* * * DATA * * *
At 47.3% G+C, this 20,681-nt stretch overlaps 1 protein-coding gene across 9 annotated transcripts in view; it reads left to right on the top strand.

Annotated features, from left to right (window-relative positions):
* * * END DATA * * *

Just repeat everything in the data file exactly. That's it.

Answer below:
At 47.3% G+C, this 20,681-nt stretch overlaps 1 protein-coding gene across 9 annotated transcripts in view; it reads left to right on the top strand.

Annotated features, from left to right (window-relative positions):